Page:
Sundevich is tucked away in an alley. I might not have even found it if not for the small chalkboard propped outside the door. The chalkboard read “SUNdeVICH – NOW OPEN.” I submit to you that this announcement was an almost superhuman display of modesty. The chalkboard should have read, at the very least, “VISIONARY AT WORK.”
I stood a few steps in from the door, staring at the chalkboard menu. I was paralyzed. I’d come expecting a good sandwich shop, an out-of-the-way gem. I wasn’t prepared for what I’d found. Consider The Cairo: hummus, cucumber, brined vegetables, walnuts, and fresh herbs. Or The Beirut: skirt steak, hummus, tomato, brined vegetables, and fresh herbs. Even the more simple sandwiches seem brimming with promise. The Athens: lamb, lettuce, tomato, red onion, and tzatkiki. The Madrid: chorizo and chimichuri. Their stated mission, local ingredients and global flavors, seems ripe for pretentious indulgence. Yet the menu is full of wonderfully creative sandwiches, one after another begging to be tried. Sundevich was not my first stop of the day and standing there looking at the menu I nearly came to tears facing the ugly fact that I was only going to be able to eat one of the sandwiches. I was leaving the DC area early the next day, too early to even pop in and grab another sandwich on my way out of town. No, I had to look at these offerings, make my choice, and live with it. Life isn’t fair, dear readers. Over and over again we hear this from parents and other adults as we grow up. We never really believe it though, do we? In our hearts we doubt it until one day we stand there, the warmth of our dreams departing us, the cold of reality cementing its grip.
I went with The Istanbul: Ground beef and lamb, sumac onions, tomato, yogurt spread and fresh herbs. After I made my order I saw the gentleman behind the counter put a patty of lamb and beef on a skewer and place it over the grill. Meat cooked to order! It’s one thing to get that in a sit-down restaurant, but in a counter-based sandwich shop it’s beyond rare. Any concerns I had that Sundevich would be high concept/low execution went out the window. The sandwich itself cemented my feeling that Sundevich is something special. The bread had a noticeable crust without being a chore to get through, the meat was well spiced but didn’t overpower the rest of the ingredients, the yogurt sauce and the herbs (chiefly cilantro and big leaves of fresh mint) made a tremendous pair, a tangy and sharp back and forth playing over the whole sandwich.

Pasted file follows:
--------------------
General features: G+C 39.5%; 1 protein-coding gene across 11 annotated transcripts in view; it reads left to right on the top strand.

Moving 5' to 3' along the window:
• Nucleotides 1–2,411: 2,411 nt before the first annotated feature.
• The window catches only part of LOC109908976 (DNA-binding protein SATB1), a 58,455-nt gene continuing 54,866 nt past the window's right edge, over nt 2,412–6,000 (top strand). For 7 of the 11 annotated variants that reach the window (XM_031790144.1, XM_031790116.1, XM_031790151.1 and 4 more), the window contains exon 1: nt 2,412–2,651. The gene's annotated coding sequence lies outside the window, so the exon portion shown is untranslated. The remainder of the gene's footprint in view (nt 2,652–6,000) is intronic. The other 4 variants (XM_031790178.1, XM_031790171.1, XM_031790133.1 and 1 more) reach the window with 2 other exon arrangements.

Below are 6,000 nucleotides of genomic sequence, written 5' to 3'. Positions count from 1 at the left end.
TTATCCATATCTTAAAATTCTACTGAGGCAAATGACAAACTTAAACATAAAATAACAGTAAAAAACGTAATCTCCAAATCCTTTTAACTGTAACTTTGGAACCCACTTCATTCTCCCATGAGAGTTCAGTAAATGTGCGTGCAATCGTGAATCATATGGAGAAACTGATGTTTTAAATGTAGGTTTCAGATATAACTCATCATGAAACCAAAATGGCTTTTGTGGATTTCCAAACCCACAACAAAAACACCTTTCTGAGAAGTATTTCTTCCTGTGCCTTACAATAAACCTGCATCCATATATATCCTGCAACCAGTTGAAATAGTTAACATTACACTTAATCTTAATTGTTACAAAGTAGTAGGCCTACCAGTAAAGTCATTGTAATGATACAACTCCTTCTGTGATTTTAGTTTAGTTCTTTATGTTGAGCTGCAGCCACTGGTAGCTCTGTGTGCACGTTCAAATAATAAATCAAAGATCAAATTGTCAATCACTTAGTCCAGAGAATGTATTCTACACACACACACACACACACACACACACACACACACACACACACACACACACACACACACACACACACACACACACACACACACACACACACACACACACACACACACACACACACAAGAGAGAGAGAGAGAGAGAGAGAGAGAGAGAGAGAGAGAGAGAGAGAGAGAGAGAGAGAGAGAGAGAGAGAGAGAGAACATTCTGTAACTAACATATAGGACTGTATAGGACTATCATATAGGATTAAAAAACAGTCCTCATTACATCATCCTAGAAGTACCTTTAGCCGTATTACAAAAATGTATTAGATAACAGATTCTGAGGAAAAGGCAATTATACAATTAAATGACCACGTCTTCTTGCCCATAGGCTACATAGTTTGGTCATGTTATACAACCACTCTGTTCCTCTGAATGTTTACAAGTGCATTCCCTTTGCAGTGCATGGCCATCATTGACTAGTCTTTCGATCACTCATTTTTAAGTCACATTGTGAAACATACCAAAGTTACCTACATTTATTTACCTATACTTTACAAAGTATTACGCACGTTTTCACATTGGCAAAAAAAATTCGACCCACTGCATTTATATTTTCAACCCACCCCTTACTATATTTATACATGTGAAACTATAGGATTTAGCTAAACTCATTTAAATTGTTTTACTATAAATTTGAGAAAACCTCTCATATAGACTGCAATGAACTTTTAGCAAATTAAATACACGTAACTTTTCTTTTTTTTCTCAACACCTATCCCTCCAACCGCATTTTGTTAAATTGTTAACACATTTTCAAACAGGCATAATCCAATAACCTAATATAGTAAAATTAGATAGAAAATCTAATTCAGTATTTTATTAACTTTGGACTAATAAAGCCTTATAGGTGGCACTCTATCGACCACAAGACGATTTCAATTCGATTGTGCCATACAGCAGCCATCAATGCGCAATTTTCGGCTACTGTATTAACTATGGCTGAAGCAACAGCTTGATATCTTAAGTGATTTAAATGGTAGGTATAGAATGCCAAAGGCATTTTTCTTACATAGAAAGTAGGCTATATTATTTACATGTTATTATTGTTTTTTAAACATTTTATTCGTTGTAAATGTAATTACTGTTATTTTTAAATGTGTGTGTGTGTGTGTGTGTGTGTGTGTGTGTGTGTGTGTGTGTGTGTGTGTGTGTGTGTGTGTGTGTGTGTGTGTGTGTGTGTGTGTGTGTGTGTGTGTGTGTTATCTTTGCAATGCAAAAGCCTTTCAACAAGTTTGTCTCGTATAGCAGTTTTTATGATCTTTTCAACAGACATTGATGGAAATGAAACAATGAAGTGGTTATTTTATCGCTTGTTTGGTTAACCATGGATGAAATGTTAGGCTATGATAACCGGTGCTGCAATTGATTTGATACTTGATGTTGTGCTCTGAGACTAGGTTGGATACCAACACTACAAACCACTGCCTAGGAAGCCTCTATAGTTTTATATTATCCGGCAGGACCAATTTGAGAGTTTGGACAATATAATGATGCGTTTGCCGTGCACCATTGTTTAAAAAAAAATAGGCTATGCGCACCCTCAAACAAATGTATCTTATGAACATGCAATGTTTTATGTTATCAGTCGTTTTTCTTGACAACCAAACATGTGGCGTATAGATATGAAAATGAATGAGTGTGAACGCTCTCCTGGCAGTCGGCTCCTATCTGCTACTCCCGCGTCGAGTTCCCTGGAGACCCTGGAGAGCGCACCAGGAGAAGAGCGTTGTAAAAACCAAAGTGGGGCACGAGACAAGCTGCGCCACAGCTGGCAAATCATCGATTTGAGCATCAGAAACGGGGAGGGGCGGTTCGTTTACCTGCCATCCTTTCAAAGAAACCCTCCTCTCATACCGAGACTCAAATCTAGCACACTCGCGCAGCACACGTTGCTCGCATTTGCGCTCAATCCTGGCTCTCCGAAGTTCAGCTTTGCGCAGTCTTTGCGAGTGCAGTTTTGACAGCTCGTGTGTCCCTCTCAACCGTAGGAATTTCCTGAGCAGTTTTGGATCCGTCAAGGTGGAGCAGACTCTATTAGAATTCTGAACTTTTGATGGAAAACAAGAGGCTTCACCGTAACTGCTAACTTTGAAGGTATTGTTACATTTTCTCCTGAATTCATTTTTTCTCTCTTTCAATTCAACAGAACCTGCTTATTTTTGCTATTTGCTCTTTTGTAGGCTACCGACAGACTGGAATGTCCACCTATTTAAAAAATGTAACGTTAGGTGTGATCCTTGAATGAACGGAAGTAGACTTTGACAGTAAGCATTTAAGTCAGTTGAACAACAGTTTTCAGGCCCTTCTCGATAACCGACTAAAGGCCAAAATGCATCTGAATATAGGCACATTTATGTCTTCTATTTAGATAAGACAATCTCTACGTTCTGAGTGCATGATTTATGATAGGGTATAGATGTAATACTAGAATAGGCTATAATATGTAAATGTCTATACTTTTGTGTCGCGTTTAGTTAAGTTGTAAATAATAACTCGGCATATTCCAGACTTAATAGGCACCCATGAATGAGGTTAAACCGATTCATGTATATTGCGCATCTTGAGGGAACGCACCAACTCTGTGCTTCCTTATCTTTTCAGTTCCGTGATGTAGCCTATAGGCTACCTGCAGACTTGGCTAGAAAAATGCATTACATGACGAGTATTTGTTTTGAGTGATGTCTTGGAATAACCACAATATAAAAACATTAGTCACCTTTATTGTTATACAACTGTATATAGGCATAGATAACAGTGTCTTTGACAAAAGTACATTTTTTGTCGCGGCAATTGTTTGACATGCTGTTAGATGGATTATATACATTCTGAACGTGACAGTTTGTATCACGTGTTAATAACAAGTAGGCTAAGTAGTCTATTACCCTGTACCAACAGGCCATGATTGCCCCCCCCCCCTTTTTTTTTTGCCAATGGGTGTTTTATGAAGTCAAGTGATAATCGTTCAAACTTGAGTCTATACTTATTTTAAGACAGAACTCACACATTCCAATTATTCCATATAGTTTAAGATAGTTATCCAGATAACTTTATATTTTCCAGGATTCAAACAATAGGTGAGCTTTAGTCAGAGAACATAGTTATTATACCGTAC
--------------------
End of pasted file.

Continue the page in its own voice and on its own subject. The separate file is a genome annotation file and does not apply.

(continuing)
I’m haunted by that menu. DC isn’t one of my regular destinations and it may be a year or more before I get back. When I do return, though, it will be on an empty stomach and I intend to make a beeline for Sundevich. I’m going to line them all up in front of me: The Kingston (jerk chicken, spicy slaw, salsa, garlic mayo), The Shiraz (beef tongue, pickled vegetables, mustard), The Ifshan (souffle of (spinach, mushroom, walnut, barberry), feta) and more. I probably don’t have the appetite or capacity to make it through the whole menu, but that won’t stop me from trying.
The problem with The Madrid is that its name misleading, as a chorizo and chimichurri sandwich is actually the very perfect Argentine sandwich known as a choripan.
You know, it seemed suspicious but absent specific info I held my tongue. I suspect the sandwich is no less tasty for the error, but I am very grateful you pointed it out. Thanks!
I only care because I respect the “F- Yeah South American Sandwiches” tag on my tumblr.
(Although I am sure it is also good when called The Madrid.)
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